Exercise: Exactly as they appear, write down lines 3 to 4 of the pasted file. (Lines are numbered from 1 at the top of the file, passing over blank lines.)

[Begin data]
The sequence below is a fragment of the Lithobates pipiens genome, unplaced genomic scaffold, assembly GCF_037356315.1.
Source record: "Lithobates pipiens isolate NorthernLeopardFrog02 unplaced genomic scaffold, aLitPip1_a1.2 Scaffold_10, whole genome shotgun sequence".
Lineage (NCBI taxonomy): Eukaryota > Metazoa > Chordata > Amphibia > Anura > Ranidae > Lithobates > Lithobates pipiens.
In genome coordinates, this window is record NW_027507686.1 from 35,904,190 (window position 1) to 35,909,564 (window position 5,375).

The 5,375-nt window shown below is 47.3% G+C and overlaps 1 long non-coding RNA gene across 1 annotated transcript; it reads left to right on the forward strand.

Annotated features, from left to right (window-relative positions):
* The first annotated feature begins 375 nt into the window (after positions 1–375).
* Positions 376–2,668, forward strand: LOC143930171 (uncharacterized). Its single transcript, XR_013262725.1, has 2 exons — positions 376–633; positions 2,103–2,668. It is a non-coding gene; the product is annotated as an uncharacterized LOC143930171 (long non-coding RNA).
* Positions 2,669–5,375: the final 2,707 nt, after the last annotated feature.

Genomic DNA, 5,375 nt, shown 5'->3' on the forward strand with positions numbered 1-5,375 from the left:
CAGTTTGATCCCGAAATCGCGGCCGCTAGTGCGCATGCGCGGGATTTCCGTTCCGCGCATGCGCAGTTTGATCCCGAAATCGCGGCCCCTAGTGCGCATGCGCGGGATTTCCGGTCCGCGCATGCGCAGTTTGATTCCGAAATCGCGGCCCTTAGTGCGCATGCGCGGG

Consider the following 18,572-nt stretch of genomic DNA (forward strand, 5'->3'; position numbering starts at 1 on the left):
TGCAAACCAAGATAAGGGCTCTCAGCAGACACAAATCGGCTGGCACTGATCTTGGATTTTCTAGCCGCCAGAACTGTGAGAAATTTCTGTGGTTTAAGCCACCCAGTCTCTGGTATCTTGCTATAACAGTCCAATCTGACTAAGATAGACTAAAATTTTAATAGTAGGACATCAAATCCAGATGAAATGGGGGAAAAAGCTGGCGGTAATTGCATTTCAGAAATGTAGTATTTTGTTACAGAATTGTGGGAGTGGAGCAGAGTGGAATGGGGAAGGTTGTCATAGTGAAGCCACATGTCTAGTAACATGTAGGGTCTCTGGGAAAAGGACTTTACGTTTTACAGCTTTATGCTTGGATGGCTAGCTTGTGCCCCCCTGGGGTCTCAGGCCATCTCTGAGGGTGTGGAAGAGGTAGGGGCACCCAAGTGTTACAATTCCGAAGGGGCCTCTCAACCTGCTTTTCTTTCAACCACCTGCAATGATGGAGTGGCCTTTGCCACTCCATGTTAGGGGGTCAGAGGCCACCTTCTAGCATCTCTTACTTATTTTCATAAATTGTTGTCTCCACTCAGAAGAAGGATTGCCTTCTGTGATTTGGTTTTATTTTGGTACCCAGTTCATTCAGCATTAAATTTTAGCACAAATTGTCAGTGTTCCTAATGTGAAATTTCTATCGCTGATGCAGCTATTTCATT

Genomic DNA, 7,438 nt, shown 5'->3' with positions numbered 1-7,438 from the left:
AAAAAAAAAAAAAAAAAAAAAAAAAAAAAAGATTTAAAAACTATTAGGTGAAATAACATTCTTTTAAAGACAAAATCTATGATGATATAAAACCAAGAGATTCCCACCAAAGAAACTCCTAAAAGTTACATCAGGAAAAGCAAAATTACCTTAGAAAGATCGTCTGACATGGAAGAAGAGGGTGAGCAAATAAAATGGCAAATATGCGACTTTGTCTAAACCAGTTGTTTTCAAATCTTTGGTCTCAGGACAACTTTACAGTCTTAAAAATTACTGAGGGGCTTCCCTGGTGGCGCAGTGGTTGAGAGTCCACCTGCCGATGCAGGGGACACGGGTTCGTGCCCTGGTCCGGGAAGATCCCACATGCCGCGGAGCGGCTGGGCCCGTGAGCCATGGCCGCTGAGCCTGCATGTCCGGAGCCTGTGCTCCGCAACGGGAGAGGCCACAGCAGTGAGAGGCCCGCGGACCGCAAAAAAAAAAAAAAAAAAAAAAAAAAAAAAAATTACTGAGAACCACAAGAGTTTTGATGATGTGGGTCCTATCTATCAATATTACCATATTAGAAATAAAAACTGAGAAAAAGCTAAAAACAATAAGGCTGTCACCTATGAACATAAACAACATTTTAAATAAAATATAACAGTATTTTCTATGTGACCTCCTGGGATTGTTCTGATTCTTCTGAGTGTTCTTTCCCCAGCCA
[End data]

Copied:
Lineage (NCBI taxonomy): Eukaryota > Metazoa > Chordata > Amphibia > Anura > Ranidae > Lithobates > Lithobates pipiens.
In genome coordinates, this window is record NW_027507686.1 from 35,904,190 (window position 1) to 35,909,564 (window position 5,375).